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Friday, October 28, 2016

G20 Receives ‘Action Plan’ To Curb Tax Avoidance

G20 Receives ‘Action Plan’ To Curb Tax Avoidance

MOSCOW (AFP) – The OECD presented G20 nations with a bold strategy on Friday to crack down on tax avoidance by corporate giants and the super rich, and so boost overstretched national budgets.

The G20 group of emerging and advanced nations had asked the Organization for Economic Cooperation and Development (OECD) to come up with the action plan after agreeing earlier this year to focus on tax avoidance.

The OECD said that governments had to improve alignment between their tax regulations to prevent big investors from parking huge sums in tax havens.

The plan was presented at the start of the latest meeting of G20 finance ministers and central bankers in Moscow under the Russian presidency, in the hope it will be agreed in the final communique on Saturday.

“It (the plan) sets forth 15 actions that would result in most fundamental changes in the tax systems since the 1920s,” said OECD Secretary General Angel Gurria.

“We must address this so that multinationals pay their fair share,” he added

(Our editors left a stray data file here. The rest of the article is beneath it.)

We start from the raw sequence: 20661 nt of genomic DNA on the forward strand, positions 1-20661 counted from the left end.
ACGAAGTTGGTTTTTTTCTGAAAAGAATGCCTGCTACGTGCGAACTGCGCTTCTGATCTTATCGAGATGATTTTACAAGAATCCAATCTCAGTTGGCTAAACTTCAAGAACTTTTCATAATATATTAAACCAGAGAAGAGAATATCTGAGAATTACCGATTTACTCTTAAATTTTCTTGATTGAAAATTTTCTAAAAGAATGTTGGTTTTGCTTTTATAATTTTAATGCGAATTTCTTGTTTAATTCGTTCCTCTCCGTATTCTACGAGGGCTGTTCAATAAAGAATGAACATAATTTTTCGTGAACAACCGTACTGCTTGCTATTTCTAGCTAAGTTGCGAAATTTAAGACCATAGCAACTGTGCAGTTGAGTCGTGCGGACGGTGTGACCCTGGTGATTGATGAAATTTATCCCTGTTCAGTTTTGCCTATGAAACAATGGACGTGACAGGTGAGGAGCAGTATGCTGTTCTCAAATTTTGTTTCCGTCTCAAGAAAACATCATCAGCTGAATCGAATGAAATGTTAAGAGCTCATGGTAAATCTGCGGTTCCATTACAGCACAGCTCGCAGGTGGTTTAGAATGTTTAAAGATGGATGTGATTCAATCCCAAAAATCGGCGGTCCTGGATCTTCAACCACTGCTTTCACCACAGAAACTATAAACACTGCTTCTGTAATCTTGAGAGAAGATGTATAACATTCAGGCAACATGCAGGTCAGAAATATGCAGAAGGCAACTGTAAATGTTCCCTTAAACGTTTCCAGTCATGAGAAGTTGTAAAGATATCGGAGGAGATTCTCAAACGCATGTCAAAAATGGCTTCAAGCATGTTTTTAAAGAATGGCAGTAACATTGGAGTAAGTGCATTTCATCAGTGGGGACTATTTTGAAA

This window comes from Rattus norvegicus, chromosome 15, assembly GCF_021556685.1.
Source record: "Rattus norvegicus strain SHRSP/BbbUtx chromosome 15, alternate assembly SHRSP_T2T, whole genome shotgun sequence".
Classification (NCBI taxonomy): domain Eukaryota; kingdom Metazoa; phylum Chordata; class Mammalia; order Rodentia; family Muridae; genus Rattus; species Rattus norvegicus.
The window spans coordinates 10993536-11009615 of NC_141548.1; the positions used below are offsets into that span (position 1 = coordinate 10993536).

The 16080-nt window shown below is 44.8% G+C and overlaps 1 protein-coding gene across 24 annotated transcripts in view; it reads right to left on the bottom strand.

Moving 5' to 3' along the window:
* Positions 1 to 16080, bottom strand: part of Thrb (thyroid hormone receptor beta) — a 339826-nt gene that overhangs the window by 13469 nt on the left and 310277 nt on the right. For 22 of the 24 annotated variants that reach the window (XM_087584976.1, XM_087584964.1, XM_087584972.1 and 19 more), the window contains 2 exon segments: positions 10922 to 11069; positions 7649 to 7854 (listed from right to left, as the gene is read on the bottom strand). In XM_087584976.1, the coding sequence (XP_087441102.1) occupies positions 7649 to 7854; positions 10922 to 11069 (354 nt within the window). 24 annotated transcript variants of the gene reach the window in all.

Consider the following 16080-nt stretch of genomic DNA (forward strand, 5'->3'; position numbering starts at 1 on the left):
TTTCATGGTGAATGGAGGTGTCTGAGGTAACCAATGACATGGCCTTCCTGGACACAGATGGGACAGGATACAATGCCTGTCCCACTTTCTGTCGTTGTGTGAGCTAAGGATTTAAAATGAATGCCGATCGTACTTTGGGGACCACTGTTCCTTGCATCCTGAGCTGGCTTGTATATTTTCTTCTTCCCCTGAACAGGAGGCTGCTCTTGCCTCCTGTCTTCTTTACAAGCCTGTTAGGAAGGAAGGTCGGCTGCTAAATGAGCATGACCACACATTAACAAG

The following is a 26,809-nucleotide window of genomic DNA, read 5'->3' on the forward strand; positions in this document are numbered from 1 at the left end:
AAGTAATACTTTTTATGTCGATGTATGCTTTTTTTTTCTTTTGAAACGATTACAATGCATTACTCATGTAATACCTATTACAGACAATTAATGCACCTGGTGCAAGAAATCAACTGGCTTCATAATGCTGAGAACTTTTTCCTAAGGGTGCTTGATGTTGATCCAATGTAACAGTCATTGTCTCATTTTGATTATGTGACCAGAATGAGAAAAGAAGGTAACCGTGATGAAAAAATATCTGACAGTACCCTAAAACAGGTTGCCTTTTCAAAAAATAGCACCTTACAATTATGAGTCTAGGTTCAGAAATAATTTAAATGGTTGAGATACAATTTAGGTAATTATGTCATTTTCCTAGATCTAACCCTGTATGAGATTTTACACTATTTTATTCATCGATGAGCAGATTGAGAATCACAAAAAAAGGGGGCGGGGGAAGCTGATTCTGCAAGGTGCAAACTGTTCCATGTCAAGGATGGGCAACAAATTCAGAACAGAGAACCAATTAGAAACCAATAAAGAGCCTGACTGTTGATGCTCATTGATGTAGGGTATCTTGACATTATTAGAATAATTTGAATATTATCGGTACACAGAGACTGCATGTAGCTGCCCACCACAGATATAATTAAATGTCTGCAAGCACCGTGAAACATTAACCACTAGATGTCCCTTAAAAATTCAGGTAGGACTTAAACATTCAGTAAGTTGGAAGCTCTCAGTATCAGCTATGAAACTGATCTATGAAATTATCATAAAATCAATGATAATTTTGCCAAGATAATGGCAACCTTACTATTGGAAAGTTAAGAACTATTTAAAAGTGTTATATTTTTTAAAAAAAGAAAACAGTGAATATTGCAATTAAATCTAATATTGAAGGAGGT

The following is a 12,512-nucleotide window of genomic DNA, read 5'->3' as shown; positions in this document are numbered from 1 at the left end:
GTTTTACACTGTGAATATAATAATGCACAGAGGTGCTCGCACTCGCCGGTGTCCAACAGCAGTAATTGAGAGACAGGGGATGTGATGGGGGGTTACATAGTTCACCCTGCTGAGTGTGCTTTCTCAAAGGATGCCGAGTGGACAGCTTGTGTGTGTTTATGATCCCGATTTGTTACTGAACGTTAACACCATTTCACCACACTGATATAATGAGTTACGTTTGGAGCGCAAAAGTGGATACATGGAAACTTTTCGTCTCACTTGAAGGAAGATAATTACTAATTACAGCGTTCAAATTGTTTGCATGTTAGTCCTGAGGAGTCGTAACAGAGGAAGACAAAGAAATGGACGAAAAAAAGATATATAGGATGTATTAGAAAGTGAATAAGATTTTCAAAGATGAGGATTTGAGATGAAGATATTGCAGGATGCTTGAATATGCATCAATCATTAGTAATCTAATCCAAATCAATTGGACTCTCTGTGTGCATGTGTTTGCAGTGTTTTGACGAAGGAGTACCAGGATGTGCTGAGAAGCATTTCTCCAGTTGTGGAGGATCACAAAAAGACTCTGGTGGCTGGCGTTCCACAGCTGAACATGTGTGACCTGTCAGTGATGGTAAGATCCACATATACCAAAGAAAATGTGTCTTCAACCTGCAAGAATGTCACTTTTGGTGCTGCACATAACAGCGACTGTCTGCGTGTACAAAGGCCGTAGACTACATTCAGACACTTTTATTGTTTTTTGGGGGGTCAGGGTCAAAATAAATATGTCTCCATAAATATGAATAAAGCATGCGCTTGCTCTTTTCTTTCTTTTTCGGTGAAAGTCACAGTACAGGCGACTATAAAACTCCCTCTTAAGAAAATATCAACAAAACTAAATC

The proposal seeks to end the possibility for multinational companies to profit from tax agreements between separate states and ultimately pay very little or zero tax.

The main champions of the plan — Germany, Britain, France and Russia — want it to be adopted by the entire G20 and then implemented in the next two years.

“Some big companies manage to have a three or four-percent tax rate worldwide,” French Finance Minister Pierre Moscovici told a news conference.

“These situations are impossible to explain to our fellow citizens … The plan is a major breakthrough,” he added.

British Chancellor of the Exchequer, George Osborne, said the OECD plan represented “a major step forward” in the battle against tax avoidance.

“The message is clear — people and companies are to pay the taxes that are due,” said Osborne.

There had been doubts about Moscow’s commitment to the issue, given many Russian firms are registered abroad for tax reasons, a practice that was highlighted sharply by the Cyprus crisis.

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